I am currently reading the book, "Dead Wake," by Erik Larson, which is about the sinking of the British passenger liner Lusitania by a German submarine in 1915.
I keep coming back to the question: What cultural background, education, family values, religious faith and ethnic origin could have convinced the submarine captain that is was perfectly OK and even "heroic" to torpedo a passenger ship full of civilian men, women and children?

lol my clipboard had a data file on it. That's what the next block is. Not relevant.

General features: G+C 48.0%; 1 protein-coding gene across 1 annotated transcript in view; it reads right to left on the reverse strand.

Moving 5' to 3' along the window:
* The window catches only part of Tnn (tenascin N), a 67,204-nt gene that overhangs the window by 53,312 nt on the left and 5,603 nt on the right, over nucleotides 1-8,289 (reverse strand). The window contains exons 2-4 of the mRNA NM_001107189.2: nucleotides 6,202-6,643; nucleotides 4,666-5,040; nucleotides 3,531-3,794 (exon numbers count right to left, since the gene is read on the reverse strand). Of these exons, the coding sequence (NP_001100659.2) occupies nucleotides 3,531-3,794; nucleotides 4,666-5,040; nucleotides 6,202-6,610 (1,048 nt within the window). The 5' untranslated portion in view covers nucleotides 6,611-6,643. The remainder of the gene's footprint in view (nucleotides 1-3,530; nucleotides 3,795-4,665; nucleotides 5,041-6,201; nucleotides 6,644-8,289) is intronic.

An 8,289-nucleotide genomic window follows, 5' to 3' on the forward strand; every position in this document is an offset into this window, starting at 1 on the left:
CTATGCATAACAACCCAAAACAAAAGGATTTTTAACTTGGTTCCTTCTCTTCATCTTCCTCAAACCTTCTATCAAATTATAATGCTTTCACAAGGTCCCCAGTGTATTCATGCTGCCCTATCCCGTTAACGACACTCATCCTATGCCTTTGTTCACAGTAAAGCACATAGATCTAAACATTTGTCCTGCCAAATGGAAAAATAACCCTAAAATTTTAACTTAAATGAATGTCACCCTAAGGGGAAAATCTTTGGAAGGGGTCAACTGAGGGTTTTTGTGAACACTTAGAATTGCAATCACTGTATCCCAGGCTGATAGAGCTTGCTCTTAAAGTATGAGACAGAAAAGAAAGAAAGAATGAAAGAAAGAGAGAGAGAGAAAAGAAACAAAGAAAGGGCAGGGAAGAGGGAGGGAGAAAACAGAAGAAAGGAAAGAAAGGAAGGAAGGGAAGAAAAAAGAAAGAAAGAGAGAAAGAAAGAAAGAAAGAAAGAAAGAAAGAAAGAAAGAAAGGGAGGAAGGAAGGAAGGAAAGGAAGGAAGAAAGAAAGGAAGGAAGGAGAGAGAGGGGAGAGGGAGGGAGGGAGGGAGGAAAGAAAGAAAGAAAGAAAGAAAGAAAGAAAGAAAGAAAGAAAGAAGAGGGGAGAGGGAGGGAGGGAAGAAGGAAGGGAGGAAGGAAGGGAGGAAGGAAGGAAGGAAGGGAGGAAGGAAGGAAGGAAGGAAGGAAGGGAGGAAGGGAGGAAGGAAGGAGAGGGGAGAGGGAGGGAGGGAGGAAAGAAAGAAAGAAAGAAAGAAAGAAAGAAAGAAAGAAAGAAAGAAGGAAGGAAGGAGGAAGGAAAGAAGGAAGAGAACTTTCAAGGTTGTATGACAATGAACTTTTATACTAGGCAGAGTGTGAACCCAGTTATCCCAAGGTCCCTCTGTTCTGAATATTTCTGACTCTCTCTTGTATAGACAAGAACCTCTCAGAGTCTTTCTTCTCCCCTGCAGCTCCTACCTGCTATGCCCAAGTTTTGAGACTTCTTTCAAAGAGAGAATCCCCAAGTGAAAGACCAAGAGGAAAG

So then, what background influences of education, family, friends or faith could convince a man that it is perfectly OK and even "heroic" to enter a place of worship and murder nine of his fellow citizens?
These were not individual acts. Each had a background of supporters and enablers. Each had a community that said such acts were justified. "No man is an island, entire of itself. Each is a piece of the continent, a part of the main," wrote John Donne in "For Whom the Bell Tolls."